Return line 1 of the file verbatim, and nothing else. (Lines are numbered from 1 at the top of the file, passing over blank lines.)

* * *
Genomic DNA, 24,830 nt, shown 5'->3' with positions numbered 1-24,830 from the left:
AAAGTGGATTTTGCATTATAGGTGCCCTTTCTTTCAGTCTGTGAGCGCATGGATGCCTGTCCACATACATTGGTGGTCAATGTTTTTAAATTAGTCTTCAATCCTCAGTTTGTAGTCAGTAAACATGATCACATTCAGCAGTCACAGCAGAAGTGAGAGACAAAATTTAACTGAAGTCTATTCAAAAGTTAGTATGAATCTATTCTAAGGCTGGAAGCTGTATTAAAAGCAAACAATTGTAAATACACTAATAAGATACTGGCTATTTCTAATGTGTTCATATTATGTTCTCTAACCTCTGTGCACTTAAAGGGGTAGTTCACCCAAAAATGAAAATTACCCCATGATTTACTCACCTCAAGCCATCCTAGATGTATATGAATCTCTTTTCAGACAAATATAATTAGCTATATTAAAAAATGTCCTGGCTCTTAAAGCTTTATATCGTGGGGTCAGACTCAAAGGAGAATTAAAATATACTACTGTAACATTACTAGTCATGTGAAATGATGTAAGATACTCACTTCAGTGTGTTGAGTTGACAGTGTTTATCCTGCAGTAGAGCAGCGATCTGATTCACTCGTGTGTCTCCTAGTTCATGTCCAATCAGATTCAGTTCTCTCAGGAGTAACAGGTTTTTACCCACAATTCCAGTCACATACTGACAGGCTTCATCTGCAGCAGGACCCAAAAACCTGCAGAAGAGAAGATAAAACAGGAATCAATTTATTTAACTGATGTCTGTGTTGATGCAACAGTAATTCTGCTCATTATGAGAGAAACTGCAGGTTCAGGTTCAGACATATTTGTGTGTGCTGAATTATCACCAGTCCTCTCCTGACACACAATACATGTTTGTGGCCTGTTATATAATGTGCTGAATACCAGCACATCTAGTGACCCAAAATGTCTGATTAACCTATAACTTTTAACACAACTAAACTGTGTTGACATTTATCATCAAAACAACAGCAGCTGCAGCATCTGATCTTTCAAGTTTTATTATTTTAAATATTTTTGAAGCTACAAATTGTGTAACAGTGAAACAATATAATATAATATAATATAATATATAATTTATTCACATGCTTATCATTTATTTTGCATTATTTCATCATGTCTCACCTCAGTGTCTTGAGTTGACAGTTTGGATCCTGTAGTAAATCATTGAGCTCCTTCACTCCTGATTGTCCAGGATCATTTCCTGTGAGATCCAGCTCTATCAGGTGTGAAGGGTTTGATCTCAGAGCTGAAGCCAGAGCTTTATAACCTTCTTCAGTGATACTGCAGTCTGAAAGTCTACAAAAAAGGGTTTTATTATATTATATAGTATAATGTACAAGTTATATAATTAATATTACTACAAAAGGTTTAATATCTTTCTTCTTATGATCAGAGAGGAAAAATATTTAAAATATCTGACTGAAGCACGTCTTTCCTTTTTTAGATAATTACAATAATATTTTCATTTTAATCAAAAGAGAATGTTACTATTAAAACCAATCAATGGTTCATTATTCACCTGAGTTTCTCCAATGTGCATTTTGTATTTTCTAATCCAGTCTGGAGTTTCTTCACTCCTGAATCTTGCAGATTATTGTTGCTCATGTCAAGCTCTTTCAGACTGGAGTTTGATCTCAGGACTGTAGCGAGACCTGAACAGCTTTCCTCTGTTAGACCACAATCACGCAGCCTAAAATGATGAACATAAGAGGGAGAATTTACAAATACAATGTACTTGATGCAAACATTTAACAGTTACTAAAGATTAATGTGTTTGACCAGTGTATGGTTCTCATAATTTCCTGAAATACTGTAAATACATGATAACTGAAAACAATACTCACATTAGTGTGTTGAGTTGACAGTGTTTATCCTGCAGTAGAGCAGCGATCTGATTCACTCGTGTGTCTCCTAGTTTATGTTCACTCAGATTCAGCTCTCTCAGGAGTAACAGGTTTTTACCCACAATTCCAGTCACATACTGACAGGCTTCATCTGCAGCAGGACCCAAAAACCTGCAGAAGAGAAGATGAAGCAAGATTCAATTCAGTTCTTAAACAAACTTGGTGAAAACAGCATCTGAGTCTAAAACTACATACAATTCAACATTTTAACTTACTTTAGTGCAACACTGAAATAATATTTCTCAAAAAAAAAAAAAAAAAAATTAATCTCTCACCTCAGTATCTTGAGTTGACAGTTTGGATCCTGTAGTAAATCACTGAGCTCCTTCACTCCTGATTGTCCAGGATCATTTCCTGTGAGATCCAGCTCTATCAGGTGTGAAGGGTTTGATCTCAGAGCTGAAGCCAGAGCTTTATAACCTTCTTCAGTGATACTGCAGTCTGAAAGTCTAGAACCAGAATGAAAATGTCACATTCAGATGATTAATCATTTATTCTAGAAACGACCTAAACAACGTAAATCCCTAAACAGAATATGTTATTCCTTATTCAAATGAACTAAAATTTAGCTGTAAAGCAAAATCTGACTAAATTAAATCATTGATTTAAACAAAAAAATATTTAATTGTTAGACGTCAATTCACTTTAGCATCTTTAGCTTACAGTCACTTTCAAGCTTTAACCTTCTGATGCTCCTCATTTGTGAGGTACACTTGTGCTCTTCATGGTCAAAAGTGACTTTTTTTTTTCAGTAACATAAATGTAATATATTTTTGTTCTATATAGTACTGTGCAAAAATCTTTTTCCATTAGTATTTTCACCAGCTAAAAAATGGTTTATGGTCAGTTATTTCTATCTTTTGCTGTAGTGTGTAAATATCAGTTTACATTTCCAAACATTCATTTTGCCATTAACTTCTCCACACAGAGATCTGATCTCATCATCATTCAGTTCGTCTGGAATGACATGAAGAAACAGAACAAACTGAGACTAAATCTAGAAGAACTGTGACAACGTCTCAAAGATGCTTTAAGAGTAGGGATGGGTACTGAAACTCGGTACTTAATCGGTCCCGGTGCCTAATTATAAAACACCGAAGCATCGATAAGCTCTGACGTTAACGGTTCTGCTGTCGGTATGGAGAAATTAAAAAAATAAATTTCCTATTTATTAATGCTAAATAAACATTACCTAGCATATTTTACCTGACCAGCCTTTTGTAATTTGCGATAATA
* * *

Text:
Genomic DNA, 24,830 nt, shown 5'->3' with positions numbered 1-24,830 from the left: